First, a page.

The Philips Bloom Lamp is part of a new line of products dubbed Friends of Hue, which—you guessed it—work with the Philips Hue connected lighting solution. Like the Philips LightStrips, the other member of the Friends of Hue family, it’s not meant to be a standalone light source, but rather a more complimentary accent light. At $79.95, the Bloom ain’t cheap, and you’ll still need the Hue starter pack first. But if you’re already sold on the Hue system, the Bloom offers a fresh way to spruce up your interior lighting and has the same customization options that make the original Hue so great.
While the original Hue bulbs hide away in your existing fixtures, the Bloom demands to be seen. Its modern, free standing design has an upscale look that seems fit for the undoubtedly well-heeled clientele it caters to. Its function falls somewhere between flood light and accent lamp, and its relatively low 120-lumen output reflects its complimentary nature. This is strictly something to add that extra bit of ambiance to your home, rather than act as a primary light source.
To use the Bloom, you’ll first need to buy a Hue starter pack, which costs $199.95. Setup is fairly straightforward—you just have to pair the Bloom with an existing Hue wireless bridge using the free iOS or Android app. To do this, open the Hue app and find the gear icon, then click the option to find new bulbs. If the Bloom is within range of your bridge, it’ll show up in the list of bulbs. You can then assign a more specific name to the Bloom.
A key difference between the Bloom and original Hue bulbs is its color spectrum. The Bloom supports 16 million colors, but it doesn’t have the same ability to replicate the look of traditional light bulbs like the original Hue. Still, the light emanating from the Bloom is diffused through the plastic lens and has a pleasant soft character to it. You can control brightness using the Hue app and even set up lighting schedules just like with the original Hue. For the more industrious, the Bloom, like all other Hue products, supports IFTTT scripts for things like changing colors based on weather conditions or new incoming emails. You can find over 400 IFTTT recipes online or just create your own to match your needs.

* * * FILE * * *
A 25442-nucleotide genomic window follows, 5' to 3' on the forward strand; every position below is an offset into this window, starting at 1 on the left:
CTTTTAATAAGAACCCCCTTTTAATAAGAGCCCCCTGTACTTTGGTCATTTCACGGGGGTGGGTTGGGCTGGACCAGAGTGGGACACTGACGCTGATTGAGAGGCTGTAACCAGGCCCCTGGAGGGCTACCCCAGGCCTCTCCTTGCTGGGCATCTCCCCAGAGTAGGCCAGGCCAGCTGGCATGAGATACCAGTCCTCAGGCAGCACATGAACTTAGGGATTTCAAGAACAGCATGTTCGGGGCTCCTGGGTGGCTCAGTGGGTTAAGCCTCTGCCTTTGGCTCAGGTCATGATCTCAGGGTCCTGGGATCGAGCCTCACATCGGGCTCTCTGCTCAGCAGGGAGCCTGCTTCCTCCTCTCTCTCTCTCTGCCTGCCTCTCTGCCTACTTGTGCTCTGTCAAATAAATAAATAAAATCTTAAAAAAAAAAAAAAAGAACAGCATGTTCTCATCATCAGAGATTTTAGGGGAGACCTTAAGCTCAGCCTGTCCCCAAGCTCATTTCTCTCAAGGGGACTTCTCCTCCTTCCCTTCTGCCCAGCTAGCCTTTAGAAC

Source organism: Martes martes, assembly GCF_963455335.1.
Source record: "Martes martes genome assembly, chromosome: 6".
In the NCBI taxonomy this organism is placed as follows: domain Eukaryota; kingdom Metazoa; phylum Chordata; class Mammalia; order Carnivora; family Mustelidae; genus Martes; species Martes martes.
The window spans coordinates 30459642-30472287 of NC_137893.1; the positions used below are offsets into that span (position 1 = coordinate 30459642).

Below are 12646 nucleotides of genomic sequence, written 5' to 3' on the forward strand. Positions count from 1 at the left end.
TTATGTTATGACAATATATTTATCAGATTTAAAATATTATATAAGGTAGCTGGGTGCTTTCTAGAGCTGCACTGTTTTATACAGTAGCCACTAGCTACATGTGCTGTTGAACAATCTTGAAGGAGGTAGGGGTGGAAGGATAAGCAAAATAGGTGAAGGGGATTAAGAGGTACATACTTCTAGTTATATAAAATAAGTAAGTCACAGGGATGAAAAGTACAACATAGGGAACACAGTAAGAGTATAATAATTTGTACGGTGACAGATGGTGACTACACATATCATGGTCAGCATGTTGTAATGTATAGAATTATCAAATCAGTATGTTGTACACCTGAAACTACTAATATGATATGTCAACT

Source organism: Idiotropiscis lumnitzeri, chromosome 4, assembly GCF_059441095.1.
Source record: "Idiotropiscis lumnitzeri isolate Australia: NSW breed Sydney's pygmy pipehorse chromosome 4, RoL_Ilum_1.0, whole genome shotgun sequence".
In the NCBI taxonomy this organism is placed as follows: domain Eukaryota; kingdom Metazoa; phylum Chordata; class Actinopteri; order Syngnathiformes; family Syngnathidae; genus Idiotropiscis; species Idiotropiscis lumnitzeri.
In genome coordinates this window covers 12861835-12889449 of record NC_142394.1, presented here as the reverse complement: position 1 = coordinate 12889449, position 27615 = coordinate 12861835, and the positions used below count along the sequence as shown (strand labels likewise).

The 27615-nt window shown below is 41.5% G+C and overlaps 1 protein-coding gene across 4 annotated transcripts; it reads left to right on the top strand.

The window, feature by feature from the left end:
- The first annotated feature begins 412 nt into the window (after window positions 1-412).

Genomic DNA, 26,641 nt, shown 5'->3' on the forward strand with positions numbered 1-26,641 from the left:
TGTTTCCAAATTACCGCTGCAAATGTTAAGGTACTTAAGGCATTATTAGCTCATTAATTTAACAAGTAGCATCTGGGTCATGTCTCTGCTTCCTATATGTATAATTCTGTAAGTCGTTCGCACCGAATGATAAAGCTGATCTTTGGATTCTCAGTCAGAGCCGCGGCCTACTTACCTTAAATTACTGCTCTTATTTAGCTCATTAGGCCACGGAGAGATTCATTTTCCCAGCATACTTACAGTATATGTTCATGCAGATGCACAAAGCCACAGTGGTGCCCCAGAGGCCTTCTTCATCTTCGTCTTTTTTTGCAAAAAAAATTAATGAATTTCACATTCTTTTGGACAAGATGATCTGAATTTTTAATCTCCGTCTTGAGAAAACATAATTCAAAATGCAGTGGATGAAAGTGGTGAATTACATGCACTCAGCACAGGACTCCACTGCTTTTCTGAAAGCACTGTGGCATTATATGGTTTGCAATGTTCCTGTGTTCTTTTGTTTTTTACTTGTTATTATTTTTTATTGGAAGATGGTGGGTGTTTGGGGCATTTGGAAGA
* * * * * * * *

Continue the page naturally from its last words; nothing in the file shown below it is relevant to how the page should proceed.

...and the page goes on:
Like the base Hue lighting system, the biggest barrier to entry is the price. Hue bulbs are already expensive at $59.95 a pop, and $79.95 seems a bit excessive for an accent light. But when you throw in the endless entertainment factor and the multitude of genuinely useful features through services like IFTTT, the Hue becomes more than just a novelty. For some it’ll be worth every penny, but if you just want to be able to control your lights with a mobile device, the asking price might be a bit much at $279.95 for the requisite starter pack and the Bloom.
Copyright © 2012 Ziff Davis, Inc